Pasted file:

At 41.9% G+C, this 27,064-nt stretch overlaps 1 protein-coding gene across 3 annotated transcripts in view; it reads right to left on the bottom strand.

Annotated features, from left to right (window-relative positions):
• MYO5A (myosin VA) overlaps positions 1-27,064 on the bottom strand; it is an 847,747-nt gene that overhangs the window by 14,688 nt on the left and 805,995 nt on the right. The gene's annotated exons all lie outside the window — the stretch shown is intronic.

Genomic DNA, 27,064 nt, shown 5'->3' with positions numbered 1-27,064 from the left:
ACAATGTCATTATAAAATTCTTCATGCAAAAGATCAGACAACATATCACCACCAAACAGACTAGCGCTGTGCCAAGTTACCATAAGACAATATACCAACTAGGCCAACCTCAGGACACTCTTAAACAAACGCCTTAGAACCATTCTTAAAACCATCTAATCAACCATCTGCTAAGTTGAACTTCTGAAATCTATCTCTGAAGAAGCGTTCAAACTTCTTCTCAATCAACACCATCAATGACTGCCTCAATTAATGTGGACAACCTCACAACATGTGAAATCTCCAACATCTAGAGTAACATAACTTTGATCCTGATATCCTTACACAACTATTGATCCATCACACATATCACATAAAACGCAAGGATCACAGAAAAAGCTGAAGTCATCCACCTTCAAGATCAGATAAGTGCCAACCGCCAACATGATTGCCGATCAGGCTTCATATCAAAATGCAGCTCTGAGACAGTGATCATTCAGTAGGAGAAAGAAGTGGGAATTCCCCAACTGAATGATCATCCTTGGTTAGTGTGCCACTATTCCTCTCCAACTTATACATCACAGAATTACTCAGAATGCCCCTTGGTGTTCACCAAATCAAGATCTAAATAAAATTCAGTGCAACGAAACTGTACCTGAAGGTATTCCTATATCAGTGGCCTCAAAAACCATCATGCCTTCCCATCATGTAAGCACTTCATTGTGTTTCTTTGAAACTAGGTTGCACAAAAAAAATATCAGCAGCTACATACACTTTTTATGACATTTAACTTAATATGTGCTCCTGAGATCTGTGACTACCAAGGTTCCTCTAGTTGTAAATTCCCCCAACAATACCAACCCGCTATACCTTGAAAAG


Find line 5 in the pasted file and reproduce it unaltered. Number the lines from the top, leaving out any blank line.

ACAATGTCATTATAAAATTCTTCATGCAAAAGATCAGACAACATATCACCACCAAACAGACTAGCGCTGTGCCAAGTTACCATAAGACAATATACCAACTAGGCCAACCTCAGGACACTCTTAAACAAACGCCTTAGAACCATTCTTAAAACCATCTAATCAACCATCTGCTAAGTTGAACTTCTGAAATCTATCTCTGAAGAAGCGTTCAAACTTCTTCTCAATCAACACCATCAATGACTGCCTCAATTAATGTGGACAACCTCACAACATGTGAAATCTCCAACATCTAGAGTAACATAACTTTGATCCTGATATCCTTACACAACTATTGATCCATCACACATATCACATAAAACGCAAGGATCACAGAAAAAGCTGAAGTCATCCACCTTCAAGATCAGATAAGTGCCAACCGCCAACATGATTGCCGATCAGGCTTCATATCAAAATGCAGCTCTGAGACAGTGATCATTCAGTAGGAGAAAGAAGTGGGAATTCCCCAACTGAATGATCATCCTTGGTTAGTGTGCCACTATTCCTCTCCAACTTATACATCACAGAATTACTCAGAATGCCCCTTGGTGTTCACCAAATCAAGATCTAAATAAAATTCAGTGCAACGAAACTGTACCTGAAGGTATTCCTATATCAGTGGCCTCAAAAACCATCATGCCTTCCCATCATGTAAGCACTTCATTGTGTTTCTTTGAAACTAGGTTGCACAAAAAAAATATCAGCAGCTACATACACTTTTTATGACATTTAACTTAATATGTGCTCCTGAGATCTGTGACTACCAAGGTTCCTCTAGTTGTAAATTCCCCCAACAATACCAACCCGCTATACCTTGAAAAG